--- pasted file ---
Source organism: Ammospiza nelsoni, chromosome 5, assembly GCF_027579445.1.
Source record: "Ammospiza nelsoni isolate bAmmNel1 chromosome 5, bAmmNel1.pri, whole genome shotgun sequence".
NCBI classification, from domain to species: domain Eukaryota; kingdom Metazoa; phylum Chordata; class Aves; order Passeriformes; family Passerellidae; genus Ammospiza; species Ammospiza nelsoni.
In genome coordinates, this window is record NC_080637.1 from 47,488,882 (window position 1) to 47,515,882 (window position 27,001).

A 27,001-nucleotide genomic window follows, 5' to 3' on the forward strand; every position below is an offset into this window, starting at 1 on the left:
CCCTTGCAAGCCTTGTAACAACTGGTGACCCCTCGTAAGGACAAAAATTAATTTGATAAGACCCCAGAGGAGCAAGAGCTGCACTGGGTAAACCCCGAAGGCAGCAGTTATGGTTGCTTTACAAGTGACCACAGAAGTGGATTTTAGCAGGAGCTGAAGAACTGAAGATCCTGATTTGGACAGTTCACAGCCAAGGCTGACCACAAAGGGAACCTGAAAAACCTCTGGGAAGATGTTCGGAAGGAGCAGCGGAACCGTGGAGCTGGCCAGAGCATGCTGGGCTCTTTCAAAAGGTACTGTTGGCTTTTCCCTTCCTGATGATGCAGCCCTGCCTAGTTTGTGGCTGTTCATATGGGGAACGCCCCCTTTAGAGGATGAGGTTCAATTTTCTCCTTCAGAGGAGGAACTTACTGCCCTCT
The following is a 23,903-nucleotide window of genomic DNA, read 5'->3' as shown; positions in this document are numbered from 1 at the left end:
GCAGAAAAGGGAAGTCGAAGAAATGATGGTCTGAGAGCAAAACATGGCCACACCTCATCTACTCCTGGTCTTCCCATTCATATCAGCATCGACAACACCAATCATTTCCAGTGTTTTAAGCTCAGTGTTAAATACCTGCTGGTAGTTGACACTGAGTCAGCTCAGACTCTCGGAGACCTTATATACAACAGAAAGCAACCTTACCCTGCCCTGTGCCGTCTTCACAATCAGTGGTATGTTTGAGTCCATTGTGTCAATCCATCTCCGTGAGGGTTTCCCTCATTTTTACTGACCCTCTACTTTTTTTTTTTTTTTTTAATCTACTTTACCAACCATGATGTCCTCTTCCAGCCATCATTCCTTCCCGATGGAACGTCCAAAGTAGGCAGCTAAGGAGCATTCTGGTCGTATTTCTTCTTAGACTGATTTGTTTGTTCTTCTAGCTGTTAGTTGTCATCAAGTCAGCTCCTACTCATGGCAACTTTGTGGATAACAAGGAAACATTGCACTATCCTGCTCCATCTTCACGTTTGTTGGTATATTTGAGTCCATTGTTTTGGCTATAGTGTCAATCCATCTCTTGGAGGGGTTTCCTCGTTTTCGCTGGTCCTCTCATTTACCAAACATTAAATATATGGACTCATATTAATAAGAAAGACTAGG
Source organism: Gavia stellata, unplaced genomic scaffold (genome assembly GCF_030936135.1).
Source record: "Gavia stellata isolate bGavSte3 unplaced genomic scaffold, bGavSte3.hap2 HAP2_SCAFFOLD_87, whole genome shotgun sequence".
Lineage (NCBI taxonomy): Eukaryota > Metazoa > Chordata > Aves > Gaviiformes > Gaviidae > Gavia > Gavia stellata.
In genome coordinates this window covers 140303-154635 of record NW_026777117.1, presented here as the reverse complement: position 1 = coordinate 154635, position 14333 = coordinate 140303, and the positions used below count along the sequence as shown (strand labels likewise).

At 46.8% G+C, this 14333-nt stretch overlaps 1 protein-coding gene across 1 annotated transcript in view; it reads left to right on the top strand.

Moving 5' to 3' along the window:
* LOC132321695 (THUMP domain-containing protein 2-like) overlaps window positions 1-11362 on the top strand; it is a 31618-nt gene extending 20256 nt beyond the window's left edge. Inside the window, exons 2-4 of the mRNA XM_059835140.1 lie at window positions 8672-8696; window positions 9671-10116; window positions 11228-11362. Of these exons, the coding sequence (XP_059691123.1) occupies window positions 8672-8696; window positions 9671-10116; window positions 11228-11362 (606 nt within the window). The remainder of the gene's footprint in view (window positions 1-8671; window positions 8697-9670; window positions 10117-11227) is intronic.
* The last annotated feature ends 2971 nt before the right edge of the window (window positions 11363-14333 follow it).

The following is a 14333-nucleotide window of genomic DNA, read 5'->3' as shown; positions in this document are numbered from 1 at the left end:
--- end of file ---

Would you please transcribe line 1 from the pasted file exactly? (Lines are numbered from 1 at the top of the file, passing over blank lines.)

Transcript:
Source organism: Ammospiza nelsoni, chromosome 5, assembly GCF_027579445.1.